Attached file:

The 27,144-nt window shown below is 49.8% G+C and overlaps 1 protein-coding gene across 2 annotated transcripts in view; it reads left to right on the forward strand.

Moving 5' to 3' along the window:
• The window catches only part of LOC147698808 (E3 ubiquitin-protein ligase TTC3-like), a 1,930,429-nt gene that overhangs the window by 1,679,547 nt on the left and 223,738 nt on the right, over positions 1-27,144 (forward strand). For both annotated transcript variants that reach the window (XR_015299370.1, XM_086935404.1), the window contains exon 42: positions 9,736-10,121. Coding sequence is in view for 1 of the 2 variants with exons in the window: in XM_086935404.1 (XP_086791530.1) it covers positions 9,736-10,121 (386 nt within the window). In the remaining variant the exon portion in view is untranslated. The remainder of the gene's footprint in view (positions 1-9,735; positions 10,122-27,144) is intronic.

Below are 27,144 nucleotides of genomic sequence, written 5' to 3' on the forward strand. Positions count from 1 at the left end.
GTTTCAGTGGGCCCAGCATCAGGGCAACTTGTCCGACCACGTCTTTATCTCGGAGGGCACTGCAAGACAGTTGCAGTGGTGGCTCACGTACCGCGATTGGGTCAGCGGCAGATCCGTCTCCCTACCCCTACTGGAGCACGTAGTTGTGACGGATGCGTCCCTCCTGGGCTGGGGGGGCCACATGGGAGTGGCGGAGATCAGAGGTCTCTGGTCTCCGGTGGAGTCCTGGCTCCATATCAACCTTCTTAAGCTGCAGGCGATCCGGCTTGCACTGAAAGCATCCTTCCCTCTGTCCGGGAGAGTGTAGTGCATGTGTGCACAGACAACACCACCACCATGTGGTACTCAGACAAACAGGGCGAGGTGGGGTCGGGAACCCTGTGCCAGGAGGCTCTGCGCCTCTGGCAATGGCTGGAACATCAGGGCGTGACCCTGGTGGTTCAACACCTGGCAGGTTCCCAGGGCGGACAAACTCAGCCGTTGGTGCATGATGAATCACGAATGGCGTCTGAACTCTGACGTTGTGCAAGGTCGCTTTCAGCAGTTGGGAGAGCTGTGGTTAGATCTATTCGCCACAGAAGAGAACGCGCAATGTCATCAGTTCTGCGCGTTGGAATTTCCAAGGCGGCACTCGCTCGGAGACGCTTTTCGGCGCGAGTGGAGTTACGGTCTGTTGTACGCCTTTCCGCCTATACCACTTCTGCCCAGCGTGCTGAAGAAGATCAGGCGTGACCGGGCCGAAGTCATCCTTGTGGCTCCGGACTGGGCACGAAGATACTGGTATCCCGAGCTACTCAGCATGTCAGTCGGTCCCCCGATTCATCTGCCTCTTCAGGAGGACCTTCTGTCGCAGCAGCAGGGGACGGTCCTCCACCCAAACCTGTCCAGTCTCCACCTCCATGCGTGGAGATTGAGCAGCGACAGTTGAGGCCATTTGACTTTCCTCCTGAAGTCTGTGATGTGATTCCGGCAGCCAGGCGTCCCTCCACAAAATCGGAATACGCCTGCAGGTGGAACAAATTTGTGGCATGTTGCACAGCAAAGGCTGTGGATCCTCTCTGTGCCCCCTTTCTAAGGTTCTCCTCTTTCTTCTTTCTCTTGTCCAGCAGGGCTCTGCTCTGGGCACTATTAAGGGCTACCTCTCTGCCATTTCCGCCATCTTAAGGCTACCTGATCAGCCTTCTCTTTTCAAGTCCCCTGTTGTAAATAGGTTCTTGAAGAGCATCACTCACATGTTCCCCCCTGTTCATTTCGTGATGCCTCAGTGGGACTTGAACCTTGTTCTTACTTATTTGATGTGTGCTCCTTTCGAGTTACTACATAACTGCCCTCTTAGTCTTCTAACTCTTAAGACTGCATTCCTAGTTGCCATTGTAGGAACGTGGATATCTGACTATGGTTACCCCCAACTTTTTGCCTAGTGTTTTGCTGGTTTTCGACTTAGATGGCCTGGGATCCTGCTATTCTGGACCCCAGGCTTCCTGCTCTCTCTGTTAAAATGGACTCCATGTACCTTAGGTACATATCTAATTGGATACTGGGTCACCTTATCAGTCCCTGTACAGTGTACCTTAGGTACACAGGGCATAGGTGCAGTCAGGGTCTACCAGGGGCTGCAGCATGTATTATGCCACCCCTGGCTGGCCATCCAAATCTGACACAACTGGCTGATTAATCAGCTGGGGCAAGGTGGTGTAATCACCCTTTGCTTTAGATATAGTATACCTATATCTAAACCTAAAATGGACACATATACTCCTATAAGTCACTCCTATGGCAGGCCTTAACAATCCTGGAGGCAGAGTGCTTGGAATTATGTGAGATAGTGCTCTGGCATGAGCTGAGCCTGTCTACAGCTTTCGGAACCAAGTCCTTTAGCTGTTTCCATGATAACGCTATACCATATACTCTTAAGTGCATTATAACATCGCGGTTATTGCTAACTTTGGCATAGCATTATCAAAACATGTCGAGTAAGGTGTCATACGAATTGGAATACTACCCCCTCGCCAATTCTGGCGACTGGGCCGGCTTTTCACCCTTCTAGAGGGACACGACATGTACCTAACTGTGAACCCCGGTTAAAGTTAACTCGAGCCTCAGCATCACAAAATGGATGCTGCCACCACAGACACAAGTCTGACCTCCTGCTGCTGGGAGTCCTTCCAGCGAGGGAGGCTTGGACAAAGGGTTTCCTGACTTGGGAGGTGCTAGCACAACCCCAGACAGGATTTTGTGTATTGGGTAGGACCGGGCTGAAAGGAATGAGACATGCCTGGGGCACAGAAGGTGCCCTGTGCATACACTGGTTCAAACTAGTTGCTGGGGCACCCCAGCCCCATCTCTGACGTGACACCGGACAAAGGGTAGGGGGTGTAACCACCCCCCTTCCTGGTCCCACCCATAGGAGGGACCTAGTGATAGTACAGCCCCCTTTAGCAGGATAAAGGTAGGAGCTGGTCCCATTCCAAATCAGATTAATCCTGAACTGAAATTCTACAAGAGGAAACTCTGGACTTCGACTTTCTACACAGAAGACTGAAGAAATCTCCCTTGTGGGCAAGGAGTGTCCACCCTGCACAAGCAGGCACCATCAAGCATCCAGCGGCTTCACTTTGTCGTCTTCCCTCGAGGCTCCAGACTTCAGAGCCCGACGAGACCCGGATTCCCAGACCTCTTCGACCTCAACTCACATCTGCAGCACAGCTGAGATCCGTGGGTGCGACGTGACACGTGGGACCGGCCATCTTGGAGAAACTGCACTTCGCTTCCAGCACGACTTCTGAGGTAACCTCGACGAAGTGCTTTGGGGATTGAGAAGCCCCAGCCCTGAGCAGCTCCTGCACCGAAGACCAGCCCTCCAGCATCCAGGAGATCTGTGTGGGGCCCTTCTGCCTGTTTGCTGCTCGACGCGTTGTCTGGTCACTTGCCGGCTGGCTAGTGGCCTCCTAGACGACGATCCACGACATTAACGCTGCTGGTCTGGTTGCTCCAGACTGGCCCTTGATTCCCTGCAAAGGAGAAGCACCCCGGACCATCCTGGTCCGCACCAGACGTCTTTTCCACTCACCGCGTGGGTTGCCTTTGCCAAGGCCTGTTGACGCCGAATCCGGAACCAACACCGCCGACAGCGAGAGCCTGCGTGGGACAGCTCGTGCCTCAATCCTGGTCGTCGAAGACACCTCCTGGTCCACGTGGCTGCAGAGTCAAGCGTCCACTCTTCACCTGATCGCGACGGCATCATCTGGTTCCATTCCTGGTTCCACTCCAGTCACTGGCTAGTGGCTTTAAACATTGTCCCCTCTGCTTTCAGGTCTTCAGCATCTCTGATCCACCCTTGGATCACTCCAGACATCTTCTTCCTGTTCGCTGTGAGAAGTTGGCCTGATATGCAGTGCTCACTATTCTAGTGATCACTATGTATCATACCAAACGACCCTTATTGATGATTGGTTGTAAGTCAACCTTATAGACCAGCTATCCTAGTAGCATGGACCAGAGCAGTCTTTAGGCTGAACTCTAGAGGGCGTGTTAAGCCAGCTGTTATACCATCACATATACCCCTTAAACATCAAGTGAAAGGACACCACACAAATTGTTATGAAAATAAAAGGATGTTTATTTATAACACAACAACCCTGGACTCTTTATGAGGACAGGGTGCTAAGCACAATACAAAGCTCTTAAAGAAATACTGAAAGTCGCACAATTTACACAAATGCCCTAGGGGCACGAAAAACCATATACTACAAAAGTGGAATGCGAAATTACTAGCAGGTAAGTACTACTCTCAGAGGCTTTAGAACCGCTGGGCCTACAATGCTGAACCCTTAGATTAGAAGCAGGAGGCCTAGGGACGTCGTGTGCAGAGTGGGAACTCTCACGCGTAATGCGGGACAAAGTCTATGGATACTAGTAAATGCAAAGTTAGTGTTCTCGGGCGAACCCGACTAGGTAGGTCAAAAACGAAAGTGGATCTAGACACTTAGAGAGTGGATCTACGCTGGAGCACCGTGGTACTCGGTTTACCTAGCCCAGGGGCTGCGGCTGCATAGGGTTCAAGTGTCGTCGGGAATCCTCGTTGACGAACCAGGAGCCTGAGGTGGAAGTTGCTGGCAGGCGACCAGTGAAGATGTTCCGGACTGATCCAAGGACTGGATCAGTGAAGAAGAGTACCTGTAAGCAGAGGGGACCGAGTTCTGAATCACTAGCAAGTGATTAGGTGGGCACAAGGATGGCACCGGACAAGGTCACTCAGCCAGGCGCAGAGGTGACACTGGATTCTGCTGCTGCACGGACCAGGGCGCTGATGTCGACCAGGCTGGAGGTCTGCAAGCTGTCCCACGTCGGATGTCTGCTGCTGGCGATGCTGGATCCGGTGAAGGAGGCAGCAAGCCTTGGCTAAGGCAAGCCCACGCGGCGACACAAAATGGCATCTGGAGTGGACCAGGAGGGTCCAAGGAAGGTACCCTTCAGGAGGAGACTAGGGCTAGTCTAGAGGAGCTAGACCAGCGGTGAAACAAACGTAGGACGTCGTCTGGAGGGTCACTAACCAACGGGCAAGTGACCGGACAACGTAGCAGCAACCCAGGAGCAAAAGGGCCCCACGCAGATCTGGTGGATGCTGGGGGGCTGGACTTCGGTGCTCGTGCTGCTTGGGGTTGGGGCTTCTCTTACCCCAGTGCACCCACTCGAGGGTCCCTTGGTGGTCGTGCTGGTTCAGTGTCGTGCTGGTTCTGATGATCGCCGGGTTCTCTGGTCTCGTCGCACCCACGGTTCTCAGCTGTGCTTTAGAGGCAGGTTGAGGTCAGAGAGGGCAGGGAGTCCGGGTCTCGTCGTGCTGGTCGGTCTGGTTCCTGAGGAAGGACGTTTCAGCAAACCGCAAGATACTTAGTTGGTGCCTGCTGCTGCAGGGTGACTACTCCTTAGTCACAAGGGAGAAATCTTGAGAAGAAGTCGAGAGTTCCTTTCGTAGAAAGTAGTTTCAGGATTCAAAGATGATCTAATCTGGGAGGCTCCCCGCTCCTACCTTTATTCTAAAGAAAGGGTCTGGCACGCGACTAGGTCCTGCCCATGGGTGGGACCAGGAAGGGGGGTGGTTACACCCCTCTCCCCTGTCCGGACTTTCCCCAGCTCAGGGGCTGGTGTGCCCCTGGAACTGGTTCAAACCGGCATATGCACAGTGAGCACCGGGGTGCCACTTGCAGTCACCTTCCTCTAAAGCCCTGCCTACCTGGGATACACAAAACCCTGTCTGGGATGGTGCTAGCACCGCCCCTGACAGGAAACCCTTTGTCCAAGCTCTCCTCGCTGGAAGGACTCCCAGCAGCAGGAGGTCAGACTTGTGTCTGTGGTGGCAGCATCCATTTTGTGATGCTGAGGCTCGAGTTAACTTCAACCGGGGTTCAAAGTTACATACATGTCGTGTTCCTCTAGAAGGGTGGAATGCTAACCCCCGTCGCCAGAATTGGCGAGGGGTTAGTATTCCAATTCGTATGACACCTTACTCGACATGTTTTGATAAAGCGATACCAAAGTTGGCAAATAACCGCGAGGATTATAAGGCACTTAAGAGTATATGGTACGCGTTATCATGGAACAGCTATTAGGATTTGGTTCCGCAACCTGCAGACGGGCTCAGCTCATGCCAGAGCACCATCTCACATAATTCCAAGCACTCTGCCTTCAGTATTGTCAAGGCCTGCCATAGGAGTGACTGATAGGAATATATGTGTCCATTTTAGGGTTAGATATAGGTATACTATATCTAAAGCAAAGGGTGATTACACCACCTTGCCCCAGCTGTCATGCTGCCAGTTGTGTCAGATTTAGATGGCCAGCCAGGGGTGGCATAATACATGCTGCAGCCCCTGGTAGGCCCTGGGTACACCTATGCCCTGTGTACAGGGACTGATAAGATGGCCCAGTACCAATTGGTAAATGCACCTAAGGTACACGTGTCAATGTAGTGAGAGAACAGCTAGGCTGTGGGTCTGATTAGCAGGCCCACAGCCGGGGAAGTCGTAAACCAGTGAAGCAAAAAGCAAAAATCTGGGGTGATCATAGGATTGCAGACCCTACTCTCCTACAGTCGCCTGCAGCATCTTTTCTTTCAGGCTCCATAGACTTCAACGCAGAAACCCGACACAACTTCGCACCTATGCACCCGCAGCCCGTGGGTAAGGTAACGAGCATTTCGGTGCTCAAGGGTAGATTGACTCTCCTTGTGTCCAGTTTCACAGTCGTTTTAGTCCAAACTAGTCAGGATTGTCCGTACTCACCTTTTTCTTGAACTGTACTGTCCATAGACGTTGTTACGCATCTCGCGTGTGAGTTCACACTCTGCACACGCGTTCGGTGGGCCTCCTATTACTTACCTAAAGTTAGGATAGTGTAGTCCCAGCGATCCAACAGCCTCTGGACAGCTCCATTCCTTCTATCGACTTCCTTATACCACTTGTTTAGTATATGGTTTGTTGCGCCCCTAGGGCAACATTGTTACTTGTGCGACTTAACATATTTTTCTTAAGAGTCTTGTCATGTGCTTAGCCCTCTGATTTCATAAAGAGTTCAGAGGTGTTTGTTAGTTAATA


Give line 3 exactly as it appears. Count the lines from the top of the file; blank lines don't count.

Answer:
• The window catches only part of LOC147698808 (E3 ubiquitin-protein ligase TTC3-like), a 1,930,429-nt gene that overhangs the window by 1,679,547 nt on the left and 223,738 nt on the right, over positions 1-27,144 (forward strand). For both annotated transcript variants that reach the window (XR_015299370.1, XM_086935404.1), the window contains exon 42: positions 9,736-10,121. Coding sequence is in view for 1 of the 2 variants with exons in the window: in XM_086935404.1 (XP_086791530.1) it covers positions 9,736-10,121 (386 nt within the window). In the remaining variant the exon portion in view is untranslated. The remainder of the gene's footprint in view (positions 1-9,735; positions 10,122-27,144) is intronic.